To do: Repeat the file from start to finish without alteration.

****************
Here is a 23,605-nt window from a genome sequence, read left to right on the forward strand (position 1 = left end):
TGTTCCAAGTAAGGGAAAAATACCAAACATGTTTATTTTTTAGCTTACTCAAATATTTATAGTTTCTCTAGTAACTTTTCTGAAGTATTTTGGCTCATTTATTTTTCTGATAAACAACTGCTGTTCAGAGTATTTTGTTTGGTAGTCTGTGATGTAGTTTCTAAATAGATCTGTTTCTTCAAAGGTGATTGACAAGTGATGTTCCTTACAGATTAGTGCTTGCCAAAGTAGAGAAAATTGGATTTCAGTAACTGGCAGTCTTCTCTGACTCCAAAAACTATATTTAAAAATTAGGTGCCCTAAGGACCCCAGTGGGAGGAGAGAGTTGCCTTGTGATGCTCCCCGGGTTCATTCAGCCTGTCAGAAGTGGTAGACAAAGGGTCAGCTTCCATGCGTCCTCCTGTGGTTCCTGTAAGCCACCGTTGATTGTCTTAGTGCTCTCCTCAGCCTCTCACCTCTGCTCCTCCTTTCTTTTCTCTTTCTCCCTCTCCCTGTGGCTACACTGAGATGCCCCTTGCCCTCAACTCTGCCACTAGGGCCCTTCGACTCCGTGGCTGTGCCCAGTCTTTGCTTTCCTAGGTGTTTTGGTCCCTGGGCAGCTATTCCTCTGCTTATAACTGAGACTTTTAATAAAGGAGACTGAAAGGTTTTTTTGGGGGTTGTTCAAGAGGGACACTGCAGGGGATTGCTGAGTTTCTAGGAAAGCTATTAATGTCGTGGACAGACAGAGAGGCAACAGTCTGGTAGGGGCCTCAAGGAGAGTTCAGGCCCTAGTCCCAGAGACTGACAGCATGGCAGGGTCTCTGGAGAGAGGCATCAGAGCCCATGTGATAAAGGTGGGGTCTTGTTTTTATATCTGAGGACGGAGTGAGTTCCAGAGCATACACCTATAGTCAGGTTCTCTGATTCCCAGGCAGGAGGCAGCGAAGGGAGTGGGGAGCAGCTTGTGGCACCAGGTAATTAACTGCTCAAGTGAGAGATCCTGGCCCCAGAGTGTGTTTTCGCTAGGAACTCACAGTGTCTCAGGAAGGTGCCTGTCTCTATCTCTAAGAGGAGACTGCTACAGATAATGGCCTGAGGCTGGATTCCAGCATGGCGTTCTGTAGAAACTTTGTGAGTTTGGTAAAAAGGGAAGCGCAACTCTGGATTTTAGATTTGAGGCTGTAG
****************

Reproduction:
Here is a 23,605-nt window from a genome sequence, read left to right on the forward strand (position 1 = left end):
TGTTCCAAGTAAGGGAAAAATACCAAACATGTTTATTTTTTAGCTTACTCAAATATTTATAGTTTCTCTAGTAACTTTTCTGAAGTATTTTGGCTCATTTATTTTTCTGATAAACAACTGCTGTTCAGAGTATTTTGTTTGGTAGTCTGTGATGTAGTTTCTAAATAGATCTGTTTCTTCAAAGGTGATTGACAAGTGATGTTCCTTACAGATTAGTGCTTGCCAAAGTAGAGAAAATTGGATTTCAGTAACTGGCAGTCTTCTCTGACTCCAAAAACTATATTTAAAAATTAGGTGCCCTAAGGACCCCAGTGGGAGGAGAGAGTTGCCTTGTGATGCTCCCCGGGTTCATTCAGCCTGTCAGAAGTGGTAGACAAAGGGTCAGCTTCCATGCGTCCTCCTGTGGTTCCTGTAAGCCACCGTTGATTGTCTTAGTGCTCTCCTCAGCCTCTCACCTCTGCTCCTCCTTTCTTTTCTCTTTCTCCCTCTCCCTGTGGCTACACTGAGATGCCCCTTGCCCTCAACTCTGCCACTAGGGCCCTTCGACTCCGTGGCTGTGCCCAGTCTTTGCTTTCCTAGGTGTTTTGGTCCCTGGGCAGCTATTCCTCTGCTTATAACTGAGACTTTTAATAAAGGAGACTGAAAGGTTTTTTTGGGGGTTGTTCAAGAGGGACACTGCAGGGGATTGCTGAGTTTCTAGGAAAGCTATTAATGTCGTGGACAGACAGAGAGGCAACAGTCTGGTAGGGGCCTCAAGGAGAGTTCAGGCCCTAGTCCCAGAGACTGACAGCATGGCAGGGTCTCTGGAGAGAGGCATCAGAGCCCATGTGATAAAGGTGGGGTCTTGTTTTTATATCTGAGGACGGAGTGAGTTCCAGAGCATACACCTATAGTCAGGTTCTCTGATTCCCAGGCAGGAGGCAGCGAAGGGAGTGGGGAGCAGCTTGTGGCACCAGGTAATTAACTGCTCAAGTGAGAGATCCTGGCCCCAGAGTGTGTTTTCGCTAGGAACTCACAGTGTCTCAGGAAGGTGCCTGTCTCTATCTCTAAGAGGAGACTGCTACAGATAATGGCCTGAGGCTGGATTCCAGCATGGCGTTCTGTAGAAACTTTGTGAGTTTGGTAAAAAGGGAAGCGCAACTCTGGATTTTAGATTTGAGGCTGTAG